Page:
Recurring Revenue

Today is going to be a good day. To quote whoever that guy was in Beck’s “Loser”: “I’m a driver, I’m a winner. Things are gonna change, I can feel it.” Thanks for the kind thoughts about the midterm yesterday. I think it went pretty well.

Today is a day for me to catch up. I have a ton of stuff to write for a project I’m doing on web services. It’s a pretty good team of folks: two technical Sloanies (including myself) and two MIT undergrads. One guy interned at Lotus; I was at another big software company this summer. Our mission: Where are the money making opportunities around web services? And are any of them sustainable as business models?

Originally I thought we were going to have some challenges in quantifying some of the more novel parts of the value chain. Then I saw this article about Microsoft’s rates for programmers to incorporate Hailstorm (also known as .NET My Services). What I find interesting is that these rates are much higher than the previous cost of entry for writing for Microsoft’s platforms, which was the license fee for a copy of Visual Basic. Apparently software as a service means billing the developers annually, not just the users.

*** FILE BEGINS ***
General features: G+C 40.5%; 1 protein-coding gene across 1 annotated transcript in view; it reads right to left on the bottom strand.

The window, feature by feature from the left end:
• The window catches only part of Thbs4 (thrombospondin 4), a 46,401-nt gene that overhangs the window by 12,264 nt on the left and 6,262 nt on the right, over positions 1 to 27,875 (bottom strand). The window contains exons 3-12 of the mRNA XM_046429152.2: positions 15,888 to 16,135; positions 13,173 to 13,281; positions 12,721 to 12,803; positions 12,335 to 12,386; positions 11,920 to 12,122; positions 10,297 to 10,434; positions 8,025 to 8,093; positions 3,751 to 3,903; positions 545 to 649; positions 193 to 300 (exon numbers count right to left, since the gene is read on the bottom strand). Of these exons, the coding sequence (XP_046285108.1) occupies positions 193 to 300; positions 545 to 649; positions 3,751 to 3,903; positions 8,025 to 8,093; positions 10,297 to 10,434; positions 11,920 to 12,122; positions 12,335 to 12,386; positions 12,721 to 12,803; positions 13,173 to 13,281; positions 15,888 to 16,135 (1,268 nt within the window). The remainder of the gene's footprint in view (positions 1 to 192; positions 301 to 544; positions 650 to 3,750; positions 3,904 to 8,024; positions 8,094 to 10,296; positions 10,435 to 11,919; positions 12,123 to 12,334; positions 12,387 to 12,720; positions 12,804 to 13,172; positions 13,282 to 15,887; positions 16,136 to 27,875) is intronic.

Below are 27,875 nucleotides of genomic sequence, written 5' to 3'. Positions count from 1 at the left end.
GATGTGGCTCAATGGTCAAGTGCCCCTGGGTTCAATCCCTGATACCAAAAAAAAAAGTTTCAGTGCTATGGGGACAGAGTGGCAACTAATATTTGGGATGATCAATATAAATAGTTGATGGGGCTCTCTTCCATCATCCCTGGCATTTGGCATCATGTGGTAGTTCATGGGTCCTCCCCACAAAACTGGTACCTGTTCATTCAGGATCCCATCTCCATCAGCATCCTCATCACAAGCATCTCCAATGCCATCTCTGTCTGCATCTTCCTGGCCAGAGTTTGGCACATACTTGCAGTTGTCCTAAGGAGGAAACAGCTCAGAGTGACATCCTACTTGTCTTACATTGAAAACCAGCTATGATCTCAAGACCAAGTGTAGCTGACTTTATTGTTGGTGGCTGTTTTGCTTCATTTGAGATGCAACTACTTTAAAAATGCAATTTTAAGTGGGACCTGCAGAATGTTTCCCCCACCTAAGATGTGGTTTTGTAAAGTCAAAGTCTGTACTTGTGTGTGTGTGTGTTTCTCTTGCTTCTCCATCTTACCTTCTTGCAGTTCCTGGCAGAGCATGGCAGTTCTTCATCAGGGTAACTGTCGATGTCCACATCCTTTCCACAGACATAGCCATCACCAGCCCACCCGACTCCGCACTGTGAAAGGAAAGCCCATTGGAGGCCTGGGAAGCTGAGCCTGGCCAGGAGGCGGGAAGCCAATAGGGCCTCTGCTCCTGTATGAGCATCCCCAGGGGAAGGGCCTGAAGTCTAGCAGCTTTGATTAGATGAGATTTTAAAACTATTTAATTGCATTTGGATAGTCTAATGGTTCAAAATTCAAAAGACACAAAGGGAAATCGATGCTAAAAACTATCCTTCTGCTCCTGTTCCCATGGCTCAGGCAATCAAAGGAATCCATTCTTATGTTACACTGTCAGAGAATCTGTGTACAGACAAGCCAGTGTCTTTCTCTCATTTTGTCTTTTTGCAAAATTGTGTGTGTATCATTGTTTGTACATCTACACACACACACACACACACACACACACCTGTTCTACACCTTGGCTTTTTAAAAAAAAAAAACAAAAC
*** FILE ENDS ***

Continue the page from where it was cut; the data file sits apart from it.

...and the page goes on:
I think this may fragment the development community. There are a lot of small developers who do this stuff for love, not money, who won’t be able to pay $1000 a year to include the My Services functionality. There are probably a lot of large developers who are prepared to ante up, but it’s not just large developers who make a platform. Where would the Windows platform be without WinZip or WinAmp or any of a dozen other indispensible software products?

Except. .NET is a software web services platform. And maybe the assumption is that providing a billable service requires a certain size of developer — and that the small developers won’t need to play on the platform. Somehow I don’t think that’s right.